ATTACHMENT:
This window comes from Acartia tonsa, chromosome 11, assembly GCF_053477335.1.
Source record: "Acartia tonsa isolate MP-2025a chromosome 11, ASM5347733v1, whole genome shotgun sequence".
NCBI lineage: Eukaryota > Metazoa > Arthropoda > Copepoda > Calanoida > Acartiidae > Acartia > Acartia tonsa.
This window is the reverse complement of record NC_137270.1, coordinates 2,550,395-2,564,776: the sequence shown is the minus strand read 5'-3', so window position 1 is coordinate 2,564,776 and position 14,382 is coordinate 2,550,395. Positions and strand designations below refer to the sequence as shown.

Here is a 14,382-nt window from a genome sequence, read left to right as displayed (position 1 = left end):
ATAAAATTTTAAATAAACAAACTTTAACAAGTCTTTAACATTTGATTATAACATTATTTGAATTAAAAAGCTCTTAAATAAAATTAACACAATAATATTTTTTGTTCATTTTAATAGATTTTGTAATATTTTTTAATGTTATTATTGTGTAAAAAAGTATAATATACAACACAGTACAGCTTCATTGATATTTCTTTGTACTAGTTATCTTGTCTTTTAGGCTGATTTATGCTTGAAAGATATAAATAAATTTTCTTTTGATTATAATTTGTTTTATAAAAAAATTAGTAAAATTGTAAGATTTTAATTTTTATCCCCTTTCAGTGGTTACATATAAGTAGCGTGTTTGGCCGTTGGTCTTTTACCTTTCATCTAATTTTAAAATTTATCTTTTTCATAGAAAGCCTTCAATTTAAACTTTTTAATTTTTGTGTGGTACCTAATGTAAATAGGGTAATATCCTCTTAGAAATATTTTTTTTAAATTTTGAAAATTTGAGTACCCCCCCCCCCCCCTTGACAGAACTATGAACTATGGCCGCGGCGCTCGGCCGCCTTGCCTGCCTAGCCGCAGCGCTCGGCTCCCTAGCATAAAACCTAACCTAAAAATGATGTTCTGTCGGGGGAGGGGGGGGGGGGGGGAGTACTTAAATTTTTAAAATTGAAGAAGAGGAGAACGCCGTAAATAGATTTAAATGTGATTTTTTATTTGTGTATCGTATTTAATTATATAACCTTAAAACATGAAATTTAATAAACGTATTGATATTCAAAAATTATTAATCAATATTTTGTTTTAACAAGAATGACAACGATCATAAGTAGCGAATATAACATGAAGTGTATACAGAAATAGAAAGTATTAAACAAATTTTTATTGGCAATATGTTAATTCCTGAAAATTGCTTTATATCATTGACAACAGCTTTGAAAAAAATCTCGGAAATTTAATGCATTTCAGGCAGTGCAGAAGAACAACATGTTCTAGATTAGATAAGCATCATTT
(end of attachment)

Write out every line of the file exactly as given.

This window comes from Acartia tonsa, chromosome 11, assembly GCF_053477335.1.
Source record: "Acartia tonsa isolate MP-2025a chromosome 11, ASM5347733v1, whole genome shotgun sequence".
NCBI lineage: Eukaryota > Metazoa > Arthropoda > Copepoda > Calanoida > Acartiidae > Acartia > Acartia tonsa.
This window is the reverse complement of record NC_137270.1, coordinates 2,550,395-2,564,776: the sequence shown is the minus strand read 5'-3', so window position 1 is coordinate 2,564,776 and position 14,382 is coordinate 2,550,395. Positions and strand designations below refer to the sequence as shown.

Here is a 14,382-nt window from a genome sequence, read left to right as displayed (position 1 = left end):
ATAAAATTTTAAATAAACAAACTTTAACAAGTCTTTAACATTTGATTATAACATTATTTGAATTAAAAAGCTCTTAAATAAAATTAACACAATAATATTTTTTGTTCATTTTAATAGATTTTGTAATATTTTTTAATGTTATTATTGTGTAAAAAAGTATAATATACAACACAGTACAGCTTCATTGATATTTCTTTGTACTAGTTATCTTGTCTTTTAGGCTGATTTATGCTTGAAAGATATAAATAAATTTTCTTTTGATTATAATTTGTTTTATAAAAAAATTAGTAAAATTGTAAGATTTTAATTTTTATCCCCTTTCAGTGGTTACATATAAGTAGCGTGTTTGGCCGTTGGTCTTTTACCTTTCATCTAATTTTAAAATTTATCTTTTTCATAGAAAGCCTTCAATTTAAACTTTTTAATTTTTGTGTGGTACCTAATGTAAATAGGGTAATATCCTCTTAGAAATATTTTTTTTAAATTTTGAAAATTTGAGTACCCCCCCCCCCCCCTTGACAGAACTATGAACTATGGCCGCGGCGCTCGGCCGCCTTGCCTGCCTAGCCGCAGCGCTCGGCTCCCTAGCATAAAACCTAACCTAAAAATGATGTTCTGTCGGGGGAGGGGGGGGGGGGGGGAGTACTTAAATTTTTAAAATTGAAGAAGAGGAGAACGCCGTAAATAGATTTAAATGTGATTTTTTATTTGTGTATCGTATTTAATTATATAACCTTAAAACATGAAATTTAATAAACGTATTGATATTCAAAAATTATTAATCAATATTTTGTTTTAACAAGAATGACAACGATCATAAGTAGCGAATATAACATGAAGTGTATACAGAAATAGAAAGTATTAAACAAATTTTTATTGGCAATATGTTAATTCCTGAAAATTGCTTTATATCATTGACAACAGCTTTGAAAAAAATCTCGGAAATTTAATGCATTTCAGGCAGTGCAGAAGAACAACATGTTCTAGATTAGATAAGCATCATTT